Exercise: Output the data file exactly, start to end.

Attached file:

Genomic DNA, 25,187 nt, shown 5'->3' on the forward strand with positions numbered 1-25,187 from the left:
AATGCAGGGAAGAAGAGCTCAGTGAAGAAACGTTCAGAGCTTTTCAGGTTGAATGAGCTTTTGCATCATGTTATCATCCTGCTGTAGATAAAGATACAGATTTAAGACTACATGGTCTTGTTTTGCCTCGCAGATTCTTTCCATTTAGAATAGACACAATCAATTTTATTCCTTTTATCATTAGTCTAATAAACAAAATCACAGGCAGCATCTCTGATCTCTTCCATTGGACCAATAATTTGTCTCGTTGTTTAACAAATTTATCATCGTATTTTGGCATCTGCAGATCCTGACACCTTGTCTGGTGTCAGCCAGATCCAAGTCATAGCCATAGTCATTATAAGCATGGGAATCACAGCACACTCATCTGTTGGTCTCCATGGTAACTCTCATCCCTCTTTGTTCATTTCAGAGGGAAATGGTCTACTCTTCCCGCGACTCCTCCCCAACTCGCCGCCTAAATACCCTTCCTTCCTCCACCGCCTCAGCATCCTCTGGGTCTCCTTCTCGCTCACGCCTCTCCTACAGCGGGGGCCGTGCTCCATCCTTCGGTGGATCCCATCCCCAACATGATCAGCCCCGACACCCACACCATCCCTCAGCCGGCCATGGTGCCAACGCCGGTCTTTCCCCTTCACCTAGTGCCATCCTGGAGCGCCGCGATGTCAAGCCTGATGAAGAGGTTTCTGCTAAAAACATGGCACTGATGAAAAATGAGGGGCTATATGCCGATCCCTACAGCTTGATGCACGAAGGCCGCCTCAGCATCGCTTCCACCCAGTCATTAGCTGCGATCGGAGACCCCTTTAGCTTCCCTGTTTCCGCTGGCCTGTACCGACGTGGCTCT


Genomic DNA, 25,187 nt, shown 5'->3' on the forward strand with positions numbered 1-25,187 from the left:
AATGCAGGGAAGAAGAGCTCAGTGAAGAAACGTTCAGAGCTTTTCAGGTTGAATGAGCTTTTGCATCATGTTATCATCCTGCTGTAGATAAAGATACAGATTTAAGACTACATGGTCTTGTTTTGCCTCGCAGATTCTTTCCATTTAGAATAGACACAATCAATTTTATTCCTTTTATCATTAGTCTAATAAACAAAATCACAGGCAGCATCTCTGATCTCTTCCATTGGACCAATAATTTGTCTCGTTGTTTAACAAATTTATCATCGTATTTTGGCATCTGCAGATCCTGACACCTTGTCTGGTGTCAGCCAGATCCAAGTCATAGCCATAGTCATTATAAGCATGGGAATCACAGCACACTCATCTGTTGGTCTCCATGGTAACTCTCATCCCTCTTTGTTCATTTCAGAGGGAAATGGTCTACTCTTCCCGCGACTCCTCCCCAACTCGCCGCCTAAATACCCTTCCTTCCTCCACCGCCTCAGCATCCTCTGGGTCTCCTTCTCGCTCACGCCTCTCCTACAGCGGGGGCCGTGCTCCATCCTTCGGTGGATCCCATCCCCAACATGATCAGCCCCGACACCCACACCATCCCTCAGCCGGCCATGGTGCCAACGCCGGTCTTTCCCCTTCACCTAGTGCCATCCTGGAGCGCCGCGATGTCAAGCCTGATGAAGAGGTTTCTGCTAAAAACATGGCACTGATGAAAAATGAGGGGCTATATGCCGATCCCTACAGCTTGATGCACGAAGGCCGCCTCAGCATCGCTTCCACCCAGTCATTAGCTGCGATCGGAGACCCCTTTAGCTTCCCTGTTTCCGCTGGCCTGTACCGACGTGGCTCT